Many thanks for your message - thanks in particular for all your comments on earlier posts on my blog - always very knowledgeable, constructive and with views far beyond the intellectual and emotional shortcuts of many other people when it comes to water.

    On the Blue Lake: no, I did not know, but went to take a look on the net. It is views and realities as they emerge from this lake, that I think, demonstrate better than any words the continued strength and importance of water in our world overall. So, my suggestion to the readers of my blog, please go and take a look too.

    Your comment reminded me also of a ranking of the best tap water in the world, very recently published. You won’t be surprised if I tell you that New Zealand ranks amongst the top ten. I plan to write about this in my blog in the next few days.

    Regards, Peter

  5. Chirag Amin - Consultant @ A.C.E. Ltd.

    24 Aug 2016 - 14:34 (GMT)

    Dear Peter,
    This blog is very interesting and informative. I came across it during my research in how much water the world needs to meet projected population growth, ways to provide clean, reliable water supply in cost-effective manner, and dire water scarcity in many parts of the world. Many of the topics covered in your blog are indeed food for thought and highlight the pressing need to provide water relief to people facing daily challenge of having enough water to live and carry out daily activities. I look forward to reading the posts on various topics covered herein. Thank you for your contributions, raising awareness , and generating timely discussion on this very important human need, i.e, water for living, that calls for smart, prompt, collaborative, effective, and long-term solutions.

    Sorry to read that you are discontinuing this blog since many other relevant topics can be covered to address water challenge presented in this blog. Maybe this blog can have life of its own as standalone blog with contributions by various authors, invited guests, experts in certain fields, etc. to further discuss, expand on, and provide other perspectives to this critical challenge.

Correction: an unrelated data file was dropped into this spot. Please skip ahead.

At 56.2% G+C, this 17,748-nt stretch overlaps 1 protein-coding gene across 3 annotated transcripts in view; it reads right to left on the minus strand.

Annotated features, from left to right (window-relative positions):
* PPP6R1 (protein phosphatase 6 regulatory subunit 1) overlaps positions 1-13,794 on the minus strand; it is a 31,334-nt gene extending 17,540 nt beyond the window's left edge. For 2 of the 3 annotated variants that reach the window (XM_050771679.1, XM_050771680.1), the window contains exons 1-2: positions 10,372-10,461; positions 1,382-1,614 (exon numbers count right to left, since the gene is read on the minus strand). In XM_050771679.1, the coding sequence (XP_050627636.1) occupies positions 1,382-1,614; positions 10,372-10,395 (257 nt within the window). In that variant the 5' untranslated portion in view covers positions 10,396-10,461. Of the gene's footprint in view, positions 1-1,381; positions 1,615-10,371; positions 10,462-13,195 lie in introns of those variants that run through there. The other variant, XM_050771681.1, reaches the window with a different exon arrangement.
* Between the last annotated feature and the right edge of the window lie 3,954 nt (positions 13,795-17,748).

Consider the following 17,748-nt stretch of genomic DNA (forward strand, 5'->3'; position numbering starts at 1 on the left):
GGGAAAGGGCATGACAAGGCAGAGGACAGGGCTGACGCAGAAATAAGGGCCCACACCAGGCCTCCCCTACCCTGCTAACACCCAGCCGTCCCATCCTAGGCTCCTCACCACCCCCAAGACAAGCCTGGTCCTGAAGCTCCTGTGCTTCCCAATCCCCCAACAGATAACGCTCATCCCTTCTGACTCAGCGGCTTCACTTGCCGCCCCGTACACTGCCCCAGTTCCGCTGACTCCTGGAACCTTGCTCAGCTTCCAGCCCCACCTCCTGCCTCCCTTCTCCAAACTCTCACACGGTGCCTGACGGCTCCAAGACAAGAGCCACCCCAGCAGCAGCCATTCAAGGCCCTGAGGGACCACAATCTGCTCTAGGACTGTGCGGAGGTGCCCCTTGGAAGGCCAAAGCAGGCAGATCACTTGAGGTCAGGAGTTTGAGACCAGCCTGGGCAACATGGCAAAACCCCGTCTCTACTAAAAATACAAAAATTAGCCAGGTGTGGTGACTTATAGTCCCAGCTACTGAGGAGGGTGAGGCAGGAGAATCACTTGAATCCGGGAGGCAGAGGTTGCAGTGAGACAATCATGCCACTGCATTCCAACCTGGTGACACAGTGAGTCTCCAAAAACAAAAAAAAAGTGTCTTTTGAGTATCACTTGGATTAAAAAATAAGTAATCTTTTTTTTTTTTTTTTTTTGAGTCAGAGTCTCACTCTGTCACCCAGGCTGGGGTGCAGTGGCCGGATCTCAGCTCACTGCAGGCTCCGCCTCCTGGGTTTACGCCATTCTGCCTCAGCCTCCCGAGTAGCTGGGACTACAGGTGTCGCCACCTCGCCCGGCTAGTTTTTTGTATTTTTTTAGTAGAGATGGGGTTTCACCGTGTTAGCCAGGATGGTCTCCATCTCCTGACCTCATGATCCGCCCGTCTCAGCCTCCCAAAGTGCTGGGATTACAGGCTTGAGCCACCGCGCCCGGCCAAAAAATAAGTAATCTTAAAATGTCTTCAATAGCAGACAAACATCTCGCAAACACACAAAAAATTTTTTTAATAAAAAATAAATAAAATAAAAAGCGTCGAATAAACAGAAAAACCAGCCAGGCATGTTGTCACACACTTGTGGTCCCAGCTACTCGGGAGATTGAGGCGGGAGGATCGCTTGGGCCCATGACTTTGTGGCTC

Kind regards,
    Chirag Amin, Ph.D.

  6. Peter Brabeck-Letmathe - Chairman @ Nestle

    09 Sep 2016 - 19:04 (GMT)

    Dear Chirag,

    This is excellent information material, many thanks. The two issues - water overuse and climate change are both too serious to let hype and distorted perception crowd out the facts.

    Here is a quote from the last IPCC assessment report I came across after I wrote this post and that seems fully in line with the information you provide:

    “There is low confidence in observed global-scale trends in droughts, due to lack of direct observations and due to geographical inconsistencies in drought trends. There is also low confidence in the attribution of changes in drought over global land areas since the mid-20th century, due to the same observational uncertainties and difficulties in distinguishing decadal scale variability in drought from long-term trends.” ( )

    Regards, Peter

  7. Nikola Dojcinovski @ NPTC Bakersfield

    02 Sep 2016 - 18:51 (GMT)

    Dear Peter,

    I would appreciate your comment on water (joining oil) as a driver for resource wars.

    Regards, Nikola

  8. Peter Brabeck-Letmathe - Chairman @ Nestle

    09 Sep 2016 - 19:01 (GMT)

    Dear Nikola,

    Thanks for the question on water wars. I addressed the issue some time ago in one of my posts ( ). There I concluded on a relatively optimistic note, quoting Avishay Braverman, then President of Negev University: “Water is not the reason for war; it is only an excuse for war."

    Regards, Peter